Hashim Amla is set to celebrate his 25th birthday a day after the first of the three-Test series gets over in Chennai. However, judging by the way he has batted over the last two days, it seems as if his birthday celebrations have come four days in advance.
Coming in to bat at No. 3, Amla scored a patient 159 before being run out. Amla didn't come across as a reliable No. 3 batsman before the series started.
But his innings proved his worth as someone who can lay a perfect anchor. The gritty right-hander registered the third-highest score by a SA batsman against India.
It was his first hundred against any other opponent apart from New Zealand. However, what was more pleasing for Amla was the fact that he reached his first Test century outside his home country.
“I take a lot of confidence out of it,” Amla said. “It's my first century away from home and it's a huge bonus for me. Something I was always determined to try and achieve and am glad it happened.”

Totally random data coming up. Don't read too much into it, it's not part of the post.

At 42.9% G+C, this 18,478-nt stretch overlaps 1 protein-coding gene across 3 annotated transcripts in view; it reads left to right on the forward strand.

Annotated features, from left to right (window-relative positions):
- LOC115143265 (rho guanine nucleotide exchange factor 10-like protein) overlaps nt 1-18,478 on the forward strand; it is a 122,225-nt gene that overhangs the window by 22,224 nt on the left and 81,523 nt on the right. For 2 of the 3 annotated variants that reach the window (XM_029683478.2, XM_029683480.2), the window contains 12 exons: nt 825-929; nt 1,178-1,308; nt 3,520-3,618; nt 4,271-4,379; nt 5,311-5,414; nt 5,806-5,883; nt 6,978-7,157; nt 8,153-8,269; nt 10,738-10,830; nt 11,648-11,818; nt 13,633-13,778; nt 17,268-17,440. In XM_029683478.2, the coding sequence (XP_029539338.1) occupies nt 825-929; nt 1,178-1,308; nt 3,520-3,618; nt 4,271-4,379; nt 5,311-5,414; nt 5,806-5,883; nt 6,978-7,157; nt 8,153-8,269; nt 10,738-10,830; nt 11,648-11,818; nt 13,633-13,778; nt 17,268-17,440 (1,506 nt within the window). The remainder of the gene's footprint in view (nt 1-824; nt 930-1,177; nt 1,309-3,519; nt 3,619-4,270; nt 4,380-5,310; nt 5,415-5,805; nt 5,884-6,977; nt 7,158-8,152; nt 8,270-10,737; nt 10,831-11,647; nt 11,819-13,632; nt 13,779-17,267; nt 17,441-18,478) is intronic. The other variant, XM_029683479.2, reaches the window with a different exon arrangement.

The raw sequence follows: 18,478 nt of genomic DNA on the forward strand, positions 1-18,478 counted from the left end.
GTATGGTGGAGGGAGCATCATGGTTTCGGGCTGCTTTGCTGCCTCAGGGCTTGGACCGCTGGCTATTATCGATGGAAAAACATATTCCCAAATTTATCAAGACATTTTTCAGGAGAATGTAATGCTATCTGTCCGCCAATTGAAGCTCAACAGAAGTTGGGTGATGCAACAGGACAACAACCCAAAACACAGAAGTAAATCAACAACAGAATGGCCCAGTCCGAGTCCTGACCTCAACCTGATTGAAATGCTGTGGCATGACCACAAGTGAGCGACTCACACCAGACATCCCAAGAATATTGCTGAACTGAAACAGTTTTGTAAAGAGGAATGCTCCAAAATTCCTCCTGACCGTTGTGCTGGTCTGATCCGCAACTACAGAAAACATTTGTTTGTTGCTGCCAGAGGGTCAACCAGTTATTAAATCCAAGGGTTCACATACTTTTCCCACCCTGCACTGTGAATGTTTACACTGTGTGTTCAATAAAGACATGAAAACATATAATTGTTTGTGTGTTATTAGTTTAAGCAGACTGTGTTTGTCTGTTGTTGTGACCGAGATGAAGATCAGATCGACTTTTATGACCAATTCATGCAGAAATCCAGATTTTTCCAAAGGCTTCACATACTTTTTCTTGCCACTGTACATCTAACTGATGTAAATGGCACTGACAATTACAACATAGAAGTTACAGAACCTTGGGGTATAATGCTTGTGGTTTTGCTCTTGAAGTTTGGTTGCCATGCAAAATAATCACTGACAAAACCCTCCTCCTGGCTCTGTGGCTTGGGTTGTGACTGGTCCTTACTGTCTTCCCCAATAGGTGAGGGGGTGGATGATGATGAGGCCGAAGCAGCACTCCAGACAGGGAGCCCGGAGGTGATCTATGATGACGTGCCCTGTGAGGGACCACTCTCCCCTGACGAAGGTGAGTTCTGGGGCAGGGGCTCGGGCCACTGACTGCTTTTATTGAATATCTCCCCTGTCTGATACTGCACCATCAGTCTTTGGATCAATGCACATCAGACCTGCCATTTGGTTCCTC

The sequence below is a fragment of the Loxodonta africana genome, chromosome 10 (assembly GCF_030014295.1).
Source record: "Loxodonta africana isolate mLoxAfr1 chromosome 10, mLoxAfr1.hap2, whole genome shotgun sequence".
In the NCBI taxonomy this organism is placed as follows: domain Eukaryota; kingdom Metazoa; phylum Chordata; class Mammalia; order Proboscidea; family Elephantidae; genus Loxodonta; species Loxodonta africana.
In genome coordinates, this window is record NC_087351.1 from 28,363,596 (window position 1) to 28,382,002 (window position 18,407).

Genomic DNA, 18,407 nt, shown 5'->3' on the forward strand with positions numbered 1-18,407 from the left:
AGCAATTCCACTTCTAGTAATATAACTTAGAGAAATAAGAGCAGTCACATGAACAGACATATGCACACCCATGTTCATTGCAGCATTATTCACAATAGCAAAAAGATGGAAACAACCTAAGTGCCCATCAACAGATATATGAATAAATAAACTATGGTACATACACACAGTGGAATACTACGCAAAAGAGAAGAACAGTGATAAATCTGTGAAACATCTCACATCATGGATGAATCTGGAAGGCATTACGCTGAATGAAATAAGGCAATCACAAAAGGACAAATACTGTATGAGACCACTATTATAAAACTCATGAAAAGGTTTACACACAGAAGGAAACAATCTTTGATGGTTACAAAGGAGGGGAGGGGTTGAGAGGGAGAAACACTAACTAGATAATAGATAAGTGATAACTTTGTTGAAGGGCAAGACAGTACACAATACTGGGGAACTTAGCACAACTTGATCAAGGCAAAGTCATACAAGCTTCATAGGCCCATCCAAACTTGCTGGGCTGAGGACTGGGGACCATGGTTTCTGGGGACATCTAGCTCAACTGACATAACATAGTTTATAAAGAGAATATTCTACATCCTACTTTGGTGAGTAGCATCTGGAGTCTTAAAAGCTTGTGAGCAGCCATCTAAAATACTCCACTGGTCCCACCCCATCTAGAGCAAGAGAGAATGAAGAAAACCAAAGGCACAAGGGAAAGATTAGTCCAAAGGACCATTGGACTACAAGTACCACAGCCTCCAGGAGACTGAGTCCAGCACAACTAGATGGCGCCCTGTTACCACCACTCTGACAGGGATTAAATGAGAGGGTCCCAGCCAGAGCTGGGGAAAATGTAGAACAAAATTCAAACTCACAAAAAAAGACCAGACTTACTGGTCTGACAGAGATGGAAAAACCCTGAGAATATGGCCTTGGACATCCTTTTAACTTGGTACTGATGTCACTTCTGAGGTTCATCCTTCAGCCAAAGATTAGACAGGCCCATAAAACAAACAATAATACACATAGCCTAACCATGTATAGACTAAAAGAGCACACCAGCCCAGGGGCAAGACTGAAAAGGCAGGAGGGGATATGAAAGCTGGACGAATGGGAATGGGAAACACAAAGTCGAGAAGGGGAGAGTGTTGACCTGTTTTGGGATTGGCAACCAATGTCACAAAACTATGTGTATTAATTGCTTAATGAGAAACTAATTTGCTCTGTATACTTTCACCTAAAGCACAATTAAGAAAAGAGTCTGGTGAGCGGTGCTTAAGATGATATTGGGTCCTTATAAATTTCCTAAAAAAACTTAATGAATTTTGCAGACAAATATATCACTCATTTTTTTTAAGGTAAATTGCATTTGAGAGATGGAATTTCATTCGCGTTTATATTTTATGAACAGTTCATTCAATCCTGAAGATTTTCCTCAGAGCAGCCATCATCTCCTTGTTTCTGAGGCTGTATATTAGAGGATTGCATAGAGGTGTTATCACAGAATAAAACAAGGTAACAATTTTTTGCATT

So how does he rate this knock? “Right up there. May be number two,” he said.
“Obviously 176 against New Zealand was better because it was a trying time for me. My career depended on it that time. This one is up there because it's away from home. Anyway away from home is a huge challenge.”
With the high level of humidity and temperature soaring in the late thirties, Amla admitted that it was "the most difficult challenge" to bat.
“It's a good wicket to bat on, but it's the hottest conditions I have ever played under. Probably the most difficult challenge yet.”
Even Virender Sehwag applauded the way Amla applied himself. "Of course he batted well," he said. "We were not expecting that kind of knock from Amla but he did well.
“He showed great patience and proved to everyone that he is here to score runs. I am sure he will improve with experience and become a good player."
Amla admitted that success has come his way with a bit of experience and specific efforts to face the spinners. "I think it's a bit of both. I think it comes to a bit of experience and effort as well," he said
"South Africans at one stage had the reputation of not playing spin too well. In the last couple of seasons, however, we have done quite well in the sub-continent. I think it's to do with experience, exposure and conditions."
About the mix-up with Boucher, which led to his wicket, Amla said: “These things happen, Mark had timed it well and he though it would go past cover," he said. “He just said sorry to me."